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Thyra J. Edwards

Black Activist in the Global Freedom Struggle

Gregg Andrews

Publication Year: 2011

           In 1938, a black newspaper in Houston paid front-page tribute to Thyra J. Edwards as the embodiment of “THE SPIRIT OF AFRAMERICAN WOMANHOOD.” Edwards was a world lecturer, journalist, social worker, labor organizer, women’s rights advocate, and civil rights activist—an undeniably important figure in the social struggles of the first half of the twentieth century. She experienced international prominence throughout much of her life, from the early 1930s to her death in 1953, but has received little attention from historians in years since. Gregg Andrews’s Thyra J. Edwards: Black Activist in the Global Freedom Struggle is the first book-length biographical study of this remarkable, historically significant woman.


            Edwards, granddaughter of runaway slaves, grew up in Jim Crow–era Houston and started her career there as a teacher. She moved to Gary, Indiana, and Chicago as a social worker, then to New York as a journalist, and later became involved with the Communist Party, attracted by its stance on race and labor. She was mentored by famed civil rights leader A. Philip Randolph, who became her special friend and led her to pursue her education. She obtained scholarships to college, and after several years of study in the U.S. and then in Denmark, she became a women’s labor organizer and a union publicist.


In the 1930s and 1940s, she wrote about international events for black newspapers, traveling to Europe, Mexico, and the Soviet Union and presenting an anti-imperialist critique of world affairs to her readers. Edwards’s involvement with the Loyalists in the Spanish Civil War, her work in a Jewish refugee settlement in Italy, and her activities with U.S. communists drew the attention of the FBI. She was harassed by government intelligence organizations until she died at the age of just fifty-five. Edwards contributed as much to the radical foundations of the modern civil rights movements as any other woman of her time.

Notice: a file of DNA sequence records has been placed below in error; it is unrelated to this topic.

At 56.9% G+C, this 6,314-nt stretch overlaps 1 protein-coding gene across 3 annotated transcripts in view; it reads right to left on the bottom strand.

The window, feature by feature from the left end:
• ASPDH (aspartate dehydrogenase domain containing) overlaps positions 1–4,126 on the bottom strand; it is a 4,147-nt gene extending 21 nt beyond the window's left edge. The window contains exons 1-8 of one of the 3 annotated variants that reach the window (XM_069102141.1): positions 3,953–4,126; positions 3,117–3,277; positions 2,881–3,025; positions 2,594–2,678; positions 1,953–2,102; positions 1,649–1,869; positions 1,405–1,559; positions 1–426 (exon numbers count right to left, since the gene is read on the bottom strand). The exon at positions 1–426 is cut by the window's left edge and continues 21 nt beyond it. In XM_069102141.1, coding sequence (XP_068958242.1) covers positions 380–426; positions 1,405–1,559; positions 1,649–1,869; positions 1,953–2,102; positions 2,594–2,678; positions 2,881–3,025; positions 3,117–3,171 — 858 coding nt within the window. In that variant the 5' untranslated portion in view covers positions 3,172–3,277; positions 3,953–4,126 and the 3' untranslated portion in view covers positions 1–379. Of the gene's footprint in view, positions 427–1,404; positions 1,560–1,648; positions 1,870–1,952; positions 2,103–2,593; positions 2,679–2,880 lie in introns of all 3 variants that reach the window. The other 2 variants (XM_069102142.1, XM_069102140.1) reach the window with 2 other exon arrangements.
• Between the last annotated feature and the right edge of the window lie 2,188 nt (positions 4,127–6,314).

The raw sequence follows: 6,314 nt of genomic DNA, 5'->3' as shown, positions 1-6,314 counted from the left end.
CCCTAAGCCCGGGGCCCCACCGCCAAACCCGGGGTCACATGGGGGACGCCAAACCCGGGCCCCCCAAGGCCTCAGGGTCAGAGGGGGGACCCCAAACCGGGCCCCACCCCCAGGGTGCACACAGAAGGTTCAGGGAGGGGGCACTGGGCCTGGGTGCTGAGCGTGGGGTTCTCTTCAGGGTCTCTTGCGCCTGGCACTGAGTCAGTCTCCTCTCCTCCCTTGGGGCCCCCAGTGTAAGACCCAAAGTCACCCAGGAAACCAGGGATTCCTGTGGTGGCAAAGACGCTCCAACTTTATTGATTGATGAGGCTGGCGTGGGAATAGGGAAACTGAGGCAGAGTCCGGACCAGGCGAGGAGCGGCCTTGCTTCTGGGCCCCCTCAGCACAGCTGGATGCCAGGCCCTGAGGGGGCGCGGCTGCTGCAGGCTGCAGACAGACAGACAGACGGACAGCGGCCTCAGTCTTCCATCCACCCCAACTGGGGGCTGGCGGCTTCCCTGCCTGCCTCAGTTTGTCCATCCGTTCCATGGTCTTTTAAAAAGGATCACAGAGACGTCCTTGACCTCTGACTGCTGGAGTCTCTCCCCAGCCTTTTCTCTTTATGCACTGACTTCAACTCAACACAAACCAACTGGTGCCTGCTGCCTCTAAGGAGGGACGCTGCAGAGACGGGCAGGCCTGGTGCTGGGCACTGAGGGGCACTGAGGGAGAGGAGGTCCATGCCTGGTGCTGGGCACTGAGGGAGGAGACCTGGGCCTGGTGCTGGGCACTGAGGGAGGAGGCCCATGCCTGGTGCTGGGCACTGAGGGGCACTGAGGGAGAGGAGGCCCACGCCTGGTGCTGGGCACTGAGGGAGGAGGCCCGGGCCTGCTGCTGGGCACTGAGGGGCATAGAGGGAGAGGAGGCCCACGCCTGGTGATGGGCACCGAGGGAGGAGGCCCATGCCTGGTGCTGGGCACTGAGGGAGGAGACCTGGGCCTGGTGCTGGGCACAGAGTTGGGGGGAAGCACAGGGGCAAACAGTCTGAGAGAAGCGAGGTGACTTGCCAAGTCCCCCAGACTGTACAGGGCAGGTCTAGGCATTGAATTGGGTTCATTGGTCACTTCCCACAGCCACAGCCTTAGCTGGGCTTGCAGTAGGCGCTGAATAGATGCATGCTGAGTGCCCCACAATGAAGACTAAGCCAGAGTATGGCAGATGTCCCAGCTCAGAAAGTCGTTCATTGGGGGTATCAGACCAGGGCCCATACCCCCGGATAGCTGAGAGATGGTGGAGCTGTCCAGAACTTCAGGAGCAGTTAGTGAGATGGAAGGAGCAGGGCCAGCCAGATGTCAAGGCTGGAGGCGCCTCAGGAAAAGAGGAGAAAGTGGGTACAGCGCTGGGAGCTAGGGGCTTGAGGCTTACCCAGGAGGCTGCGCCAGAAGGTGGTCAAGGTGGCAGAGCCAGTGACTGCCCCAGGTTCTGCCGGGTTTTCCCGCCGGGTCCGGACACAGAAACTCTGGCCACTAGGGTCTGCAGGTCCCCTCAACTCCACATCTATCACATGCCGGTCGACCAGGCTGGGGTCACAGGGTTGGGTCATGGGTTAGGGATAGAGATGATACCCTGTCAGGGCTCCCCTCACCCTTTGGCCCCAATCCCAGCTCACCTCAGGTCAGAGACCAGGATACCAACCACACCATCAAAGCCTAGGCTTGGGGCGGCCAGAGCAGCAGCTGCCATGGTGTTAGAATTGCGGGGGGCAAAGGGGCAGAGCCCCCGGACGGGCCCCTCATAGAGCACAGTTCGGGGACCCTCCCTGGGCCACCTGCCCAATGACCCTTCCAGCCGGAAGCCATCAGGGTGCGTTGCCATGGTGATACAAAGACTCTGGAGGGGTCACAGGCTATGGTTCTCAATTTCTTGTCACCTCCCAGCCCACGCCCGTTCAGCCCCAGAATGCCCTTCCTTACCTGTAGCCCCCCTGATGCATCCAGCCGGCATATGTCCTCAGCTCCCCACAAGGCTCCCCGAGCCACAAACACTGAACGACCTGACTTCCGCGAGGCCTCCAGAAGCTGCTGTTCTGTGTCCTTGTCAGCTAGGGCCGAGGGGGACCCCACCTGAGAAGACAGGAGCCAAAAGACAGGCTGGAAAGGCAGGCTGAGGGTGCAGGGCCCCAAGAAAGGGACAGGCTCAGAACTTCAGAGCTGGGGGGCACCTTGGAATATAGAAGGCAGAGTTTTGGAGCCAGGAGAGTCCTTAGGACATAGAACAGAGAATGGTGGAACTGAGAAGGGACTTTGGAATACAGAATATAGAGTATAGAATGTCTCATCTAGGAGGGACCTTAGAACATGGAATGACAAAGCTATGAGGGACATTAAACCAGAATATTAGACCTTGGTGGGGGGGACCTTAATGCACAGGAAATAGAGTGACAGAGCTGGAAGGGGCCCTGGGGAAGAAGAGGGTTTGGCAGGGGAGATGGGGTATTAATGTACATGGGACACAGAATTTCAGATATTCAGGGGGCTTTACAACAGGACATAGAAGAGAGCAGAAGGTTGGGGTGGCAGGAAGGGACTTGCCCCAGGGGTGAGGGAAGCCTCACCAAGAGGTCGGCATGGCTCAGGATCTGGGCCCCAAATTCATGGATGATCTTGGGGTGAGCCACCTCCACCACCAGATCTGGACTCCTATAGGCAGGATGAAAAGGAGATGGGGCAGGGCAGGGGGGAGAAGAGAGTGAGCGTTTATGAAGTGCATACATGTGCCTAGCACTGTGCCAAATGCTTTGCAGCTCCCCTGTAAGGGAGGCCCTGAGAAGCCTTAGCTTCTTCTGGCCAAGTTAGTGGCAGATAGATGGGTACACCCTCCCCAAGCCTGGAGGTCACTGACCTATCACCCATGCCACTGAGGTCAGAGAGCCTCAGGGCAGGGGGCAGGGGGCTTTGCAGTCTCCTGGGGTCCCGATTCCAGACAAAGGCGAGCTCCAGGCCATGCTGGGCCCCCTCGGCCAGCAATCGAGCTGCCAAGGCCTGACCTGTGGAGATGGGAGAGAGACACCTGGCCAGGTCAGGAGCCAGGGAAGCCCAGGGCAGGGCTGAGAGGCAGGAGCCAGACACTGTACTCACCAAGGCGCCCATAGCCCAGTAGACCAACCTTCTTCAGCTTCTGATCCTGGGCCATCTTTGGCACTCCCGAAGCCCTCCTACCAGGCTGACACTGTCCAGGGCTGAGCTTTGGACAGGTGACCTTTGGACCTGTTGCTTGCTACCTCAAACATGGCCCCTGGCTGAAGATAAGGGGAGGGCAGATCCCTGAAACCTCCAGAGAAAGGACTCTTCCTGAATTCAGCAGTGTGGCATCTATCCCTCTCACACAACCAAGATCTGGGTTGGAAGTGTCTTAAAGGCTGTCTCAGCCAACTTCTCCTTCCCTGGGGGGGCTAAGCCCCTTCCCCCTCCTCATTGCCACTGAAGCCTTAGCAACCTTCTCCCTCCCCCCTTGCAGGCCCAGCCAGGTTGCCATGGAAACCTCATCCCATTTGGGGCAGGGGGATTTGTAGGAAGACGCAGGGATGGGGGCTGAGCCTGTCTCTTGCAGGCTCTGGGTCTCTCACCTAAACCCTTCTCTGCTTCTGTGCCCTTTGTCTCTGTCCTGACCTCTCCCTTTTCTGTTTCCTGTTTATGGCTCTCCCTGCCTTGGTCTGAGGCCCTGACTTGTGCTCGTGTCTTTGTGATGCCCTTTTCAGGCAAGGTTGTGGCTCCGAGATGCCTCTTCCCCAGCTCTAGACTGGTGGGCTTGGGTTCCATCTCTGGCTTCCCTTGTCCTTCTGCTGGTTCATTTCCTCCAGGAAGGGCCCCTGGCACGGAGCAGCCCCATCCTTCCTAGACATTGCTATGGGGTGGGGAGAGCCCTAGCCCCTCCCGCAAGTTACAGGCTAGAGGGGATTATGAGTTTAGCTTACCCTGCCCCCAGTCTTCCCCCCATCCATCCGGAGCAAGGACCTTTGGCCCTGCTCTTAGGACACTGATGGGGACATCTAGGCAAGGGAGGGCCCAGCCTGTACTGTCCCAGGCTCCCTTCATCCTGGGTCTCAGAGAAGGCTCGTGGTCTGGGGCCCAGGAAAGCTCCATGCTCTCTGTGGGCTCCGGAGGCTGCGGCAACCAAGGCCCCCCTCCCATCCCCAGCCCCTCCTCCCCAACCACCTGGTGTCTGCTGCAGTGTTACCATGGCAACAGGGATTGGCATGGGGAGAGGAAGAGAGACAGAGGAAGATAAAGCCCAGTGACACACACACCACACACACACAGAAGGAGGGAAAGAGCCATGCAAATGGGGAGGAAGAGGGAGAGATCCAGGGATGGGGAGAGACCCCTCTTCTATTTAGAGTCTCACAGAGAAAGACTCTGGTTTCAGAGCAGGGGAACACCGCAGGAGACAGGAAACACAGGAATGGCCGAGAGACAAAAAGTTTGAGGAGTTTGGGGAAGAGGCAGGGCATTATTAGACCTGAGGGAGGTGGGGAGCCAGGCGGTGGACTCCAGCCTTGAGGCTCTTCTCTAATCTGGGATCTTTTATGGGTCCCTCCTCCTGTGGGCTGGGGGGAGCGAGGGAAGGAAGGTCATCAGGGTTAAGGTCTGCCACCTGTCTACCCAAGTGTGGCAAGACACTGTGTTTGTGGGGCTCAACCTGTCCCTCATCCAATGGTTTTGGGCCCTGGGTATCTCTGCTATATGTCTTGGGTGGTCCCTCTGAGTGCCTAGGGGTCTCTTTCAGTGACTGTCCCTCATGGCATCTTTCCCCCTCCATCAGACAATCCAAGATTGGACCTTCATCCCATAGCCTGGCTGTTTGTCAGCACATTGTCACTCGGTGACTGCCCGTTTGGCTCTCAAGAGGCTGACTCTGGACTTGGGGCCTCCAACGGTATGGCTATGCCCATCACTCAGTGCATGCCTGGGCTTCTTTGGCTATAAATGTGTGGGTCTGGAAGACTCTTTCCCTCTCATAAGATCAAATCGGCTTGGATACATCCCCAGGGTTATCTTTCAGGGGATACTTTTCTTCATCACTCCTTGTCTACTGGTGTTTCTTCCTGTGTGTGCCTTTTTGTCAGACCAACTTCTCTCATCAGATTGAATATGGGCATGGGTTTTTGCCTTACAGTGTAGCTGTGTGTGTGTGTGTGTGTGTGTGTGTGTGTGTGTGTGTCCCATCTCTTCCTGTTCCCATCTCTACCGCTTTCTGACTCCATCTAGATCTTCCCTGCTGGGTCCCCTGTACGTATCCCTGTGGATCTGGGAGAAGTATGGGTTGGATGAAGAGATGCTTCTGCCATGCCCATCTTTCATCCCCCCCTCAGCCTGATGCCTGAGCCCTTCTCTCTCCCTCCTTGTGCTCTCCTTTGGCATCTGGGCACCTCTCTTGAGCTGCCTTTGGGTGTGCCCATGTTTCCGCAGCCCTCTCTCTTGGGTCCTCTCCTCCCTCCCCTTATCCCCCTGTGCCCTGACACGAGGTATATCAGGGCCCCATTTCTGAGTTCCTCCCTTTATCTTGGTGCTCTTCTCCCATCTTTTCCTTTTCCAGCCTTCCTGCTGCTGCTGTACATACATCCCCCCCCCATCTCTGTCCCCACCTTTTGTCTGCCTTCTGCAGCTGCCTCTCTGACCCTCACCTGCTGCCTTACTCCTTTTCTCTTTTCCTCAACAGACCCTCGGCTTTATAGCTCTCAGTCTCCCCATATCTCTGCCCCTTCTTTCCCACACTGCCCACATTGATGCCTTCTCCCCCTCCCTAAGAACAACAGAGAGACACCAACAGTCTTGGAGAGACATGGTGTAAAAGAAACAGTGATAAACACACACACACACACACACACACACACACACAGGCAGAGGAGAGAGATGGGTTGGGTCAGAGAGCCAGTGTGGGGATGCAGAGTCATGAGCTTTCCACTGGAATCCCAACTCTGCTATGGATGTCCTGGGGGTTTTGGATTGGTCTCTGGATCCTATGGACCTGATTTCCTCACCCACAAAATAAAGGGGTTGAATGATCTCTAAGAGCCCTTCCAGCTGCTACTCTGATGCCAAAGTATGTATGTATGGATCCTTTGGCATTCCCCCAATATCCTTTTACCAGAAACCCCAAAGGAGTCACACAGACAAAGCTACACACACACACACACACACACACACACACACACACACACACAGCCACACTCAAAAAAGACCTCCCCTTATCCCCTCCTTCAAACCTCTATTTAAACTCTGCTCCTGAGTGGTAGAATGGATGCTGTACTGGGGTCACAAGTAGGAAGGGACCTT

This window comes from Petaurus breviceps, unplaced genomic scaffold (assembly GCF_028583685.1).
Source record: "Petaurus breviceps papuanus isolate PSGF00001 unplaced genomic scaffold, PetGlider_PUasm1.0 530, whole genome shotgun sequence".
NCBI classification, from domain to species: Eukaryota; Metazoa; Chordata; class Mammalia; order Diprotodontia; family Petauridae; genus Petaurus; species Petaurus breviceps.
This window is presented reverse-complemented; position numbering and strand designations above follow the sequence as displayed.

This fascinating new biographydetails Thyra Edwards’s lifelong journey and myriad achievements, describing both her personal and professional sides and the many ways they intertwined. Gregg Andrews used Edwards’s official FBI file—along with her personal papers, published articles, and civil rights manuscript collections—to present a complete portrait of this noteworthy activist. An engaging volume for the historian as well as the general reader, Thyra J. Edwards explores the complete domestic and international impact of her life and actions.

Published by: University of Missouri Press

Title Page, Copyright

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pp. 2-5


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pp. v-vi


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pp. vii-xii

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Introduction: “The Spirit of Aframerican Womanhood”

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pp. 1-6

Thyra J. Edwards, the granddaughter of runaway slaves, was an important labor, civil-rights, and peace activist and an internationalist, Pan-Africanist, and advocate of women’s rights in the first half of the twentieth century. A Texan who in her early twenties joined the Great Migration to the North, she was among a number of radical black women at that time who put their faith...

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1. Texas Roots of Rebellion under the Chinaberry Tree

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pp. 7-22

Born in Wharton, Texas, on December 25, 1897, Thyra Johnson Edwards was the oldest of five children, including sisters Thelma, Anna Bell, and Marian and brother George. Her parents—Horace Ferdinand Edwards and Anna Bell (Johnson) Edwards—had married in San Antonio but then moved to Wharton...

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2. Social Work and Racial Uplift in Gary, Indiana

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pp. 23-33

Between 1920 and 1932, Thyra Edwards built a national reputation as a social worker, club woman, speaker, and interracial activist in Gary, Indiana. So, too, did her sister Thelma. Although Thyra did not have the formal education that Thelma had at the time they moved to Gary, she took courses in nearby Chicago, where she established friendships and associations with some of the...

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3. Getting a Labor Education in Illinois, New York, and Denmark

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pp. 34-53

After moving to the South Side of Chicago in late 1931, Edwards continued her vocation as a social worker but stepped up her labor activism in the community. In the context of the deepening global economic crisis, she gained increasing exposure to radical politics. A growing commitment to labor education soon led her to attend a labor college in New York, and her search for answers...